21824 Licenses to prescribe diamorphine for the treatment of addiction, issued by the Home Office in each of the last 10 years
We have received a request under the Freedom of Information Act 2000 for the following: 1. Full details of licenses to prescribe diamorphine…
We have received a request under the Freedom of Information Act 2000 for the following:
1. Full details of licenses to prescribe diamorphine for the treatment of addiction, issued by the Home Office in each of the last 10 years for which figures are available
2. Details of new licences issued and those withdrawn - with reasons for withdrawal
3. The number of prescriptions and the amount of diamorphine prescribed
4. A running total of active licences for each year during the period.
We released the following information on 19th March 2012:
Doctors, registered with the General Medical Council, can prescribe Controlled Drugs listed in Schedules 2-4 inclusive of the Misuse of Drugs Regulations (2001) under their ‘professional competency’ afforded to them in Regulation 7(2) of the Misuse of Drugs Regulations 2001 without the need for a Home Office licence.
However, an exception to this rule surrounds the prescription of cocaine, diamorphine and dipipanone for the treatment of addiction. These drugs can only be prescribed under a Home Office Licence issued pursuant to the Misuse of Drugs (Supply to Addicts) Regulations 1997.
Licences of this type are issued to individual doctors at named premises. Licence applications are made to the Senior Medical Officer in the Department of Health (or equivalent body in Wales or Scotland) to indicate whether they have any objection to the issue of the licence, on the basis of their clinical experience and competence. The application is then passed to the Home Office to decide whether to issue the licence. With effect from April 2011, licences were issued to individual doctors at specific premises for one or more of the three drugs listed above, depending on their practice requirements. Prior to this time a ‘general licence’ was issued by the Home Office in 2007 to enable doctors who had undertaken an approval process involving the Department of Health to prescribe cocaine, diamorphine and/or dipipanone without the issue of an individual paper licence. However, the approval process, as outlined above, still applied.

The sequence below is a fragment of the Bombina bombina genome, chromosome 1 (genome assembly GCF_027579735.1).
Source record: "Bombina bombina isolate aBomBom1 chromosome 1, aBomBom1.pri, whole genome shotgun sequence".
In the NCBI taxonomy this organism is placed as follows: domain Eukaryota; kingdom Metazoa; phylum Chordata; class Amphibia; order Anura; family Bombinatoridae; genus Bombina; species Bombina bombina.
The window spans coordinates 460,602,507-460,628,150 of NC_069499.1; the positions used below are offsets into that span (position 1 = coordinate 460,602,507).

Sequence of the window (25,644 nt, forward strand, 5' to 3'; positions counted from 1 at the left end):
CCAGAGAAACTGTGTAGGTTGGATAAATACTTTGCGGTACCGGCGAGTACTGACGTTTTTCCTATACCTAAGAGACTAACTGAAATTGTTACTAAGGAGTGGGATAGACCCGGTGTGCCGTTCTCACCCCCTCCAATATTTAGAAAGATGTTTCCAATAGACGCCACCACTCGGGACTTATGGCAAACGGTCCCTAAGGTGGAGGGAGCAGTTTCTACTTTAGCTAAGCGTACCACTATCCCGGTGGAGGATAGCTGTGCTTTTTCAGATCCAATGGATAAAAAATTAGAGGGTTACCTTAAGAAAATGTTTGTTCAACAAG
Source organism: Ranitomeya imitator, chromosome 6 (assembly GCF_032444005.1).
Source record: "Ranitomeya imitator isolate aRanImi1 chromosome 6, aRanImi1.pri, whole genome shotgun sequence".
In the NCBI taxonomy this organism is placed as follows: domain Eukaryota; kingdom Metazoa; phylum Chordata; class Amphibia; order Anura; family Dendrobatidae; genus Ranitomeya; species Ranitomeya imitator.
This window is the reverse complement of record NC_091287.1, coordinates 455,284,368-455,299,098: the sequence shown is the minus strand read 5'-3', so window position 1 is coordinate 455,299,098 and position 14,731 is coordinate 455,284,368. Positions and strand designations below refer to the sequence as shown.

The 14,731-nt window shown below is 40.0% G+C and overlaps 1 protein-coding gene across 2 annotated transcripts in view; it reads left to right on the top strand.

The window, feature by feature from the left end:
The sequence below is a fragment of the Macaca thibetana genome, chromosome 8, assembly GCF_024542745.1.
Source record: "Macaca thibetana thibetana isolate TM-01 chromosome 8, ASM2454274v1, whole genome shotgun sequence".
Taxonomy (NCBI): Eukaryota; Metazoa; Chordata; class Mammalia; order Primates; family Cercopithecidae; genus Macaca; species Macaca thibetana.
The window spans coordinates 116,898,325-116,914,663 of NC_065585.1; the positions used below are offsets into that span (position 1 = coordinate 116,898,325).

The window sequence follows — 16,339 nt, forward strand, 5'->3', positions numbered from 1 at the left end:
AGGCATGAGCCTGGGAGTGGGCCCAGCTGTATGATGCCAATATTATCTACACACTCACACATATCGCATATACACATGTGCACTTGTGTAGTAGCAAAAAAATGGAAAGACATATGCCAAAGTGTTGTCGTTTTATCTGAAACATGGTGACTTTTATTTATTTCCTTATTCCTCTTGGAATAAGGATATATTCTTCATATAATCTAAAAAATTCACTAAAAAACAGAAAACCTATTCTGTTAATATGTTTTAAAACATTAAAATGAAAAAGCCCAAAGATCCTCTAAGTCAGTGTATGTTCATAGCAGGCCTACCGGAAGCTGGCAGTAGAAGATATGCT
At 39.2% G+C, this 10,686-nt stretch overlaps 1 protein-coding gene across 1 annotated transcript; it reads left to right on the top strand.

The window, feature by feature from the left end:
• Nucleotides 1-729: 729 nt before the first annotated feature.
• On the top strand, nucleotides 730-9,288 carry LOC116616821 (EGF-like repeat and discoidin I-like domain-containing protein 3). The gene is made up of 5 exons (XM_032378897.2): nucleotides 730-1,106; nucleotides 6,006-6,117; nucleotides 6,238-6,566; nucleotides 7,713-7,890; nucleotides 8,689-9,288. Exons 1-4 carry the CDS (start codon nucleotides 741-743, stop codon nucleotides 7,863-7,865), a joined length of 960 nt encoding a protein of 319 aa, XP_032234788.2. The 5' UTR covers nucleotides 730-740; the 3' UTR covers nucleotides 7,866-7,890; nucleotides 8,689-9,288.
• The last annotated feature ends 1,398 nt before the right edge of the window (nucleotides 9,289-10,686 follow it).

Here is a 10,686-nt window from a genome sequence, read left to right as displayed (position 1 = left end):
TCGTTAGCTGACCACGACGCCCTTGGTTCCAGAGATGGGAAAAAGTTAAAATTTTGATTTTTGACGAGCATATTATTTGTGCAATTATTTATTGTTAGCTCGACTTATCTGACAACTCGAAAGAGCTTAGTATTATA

The Home Office holds records of 250 - 300 licences issued to individual doctors for the treatment of addiction; a significant proportion of these would enable the prescription of diamorphine. a doctor holding a licence should be in a position to provide, upon request of a legitimate and reasoned request, a copy of his or her licence.
Since April 2011, the Home Office has issued 11 licences under The Misuse of Drugs (Supply to Addicts) Regulations 1997 to doctors to prescribe diamorphine.
These licences are open-ended and we do not have a record of any being withdrawn during this time. A licence remains active until an individual moves premises or seeks to amend their licence at which time we would revoke the previously issued licence. It is possible that we, or the Department of Health (or equivalent body) may be notified of a change to an individual’s registration status with the General Medical Council (GMC). Should relevant information be received we may review a previously issued licence in consultation with relevant parties to determine whether a person should continue to hold a licence.
The Home Office does not collect or store any data regarding prescriptions. The Department for Health has responsibility for health matters, including prescriptions.
As outlined above, licences remain active until such time as they are withdrawn. Licences are open-ended and not issued with an expiry date.
Published: 19 March 2012
From: Home Office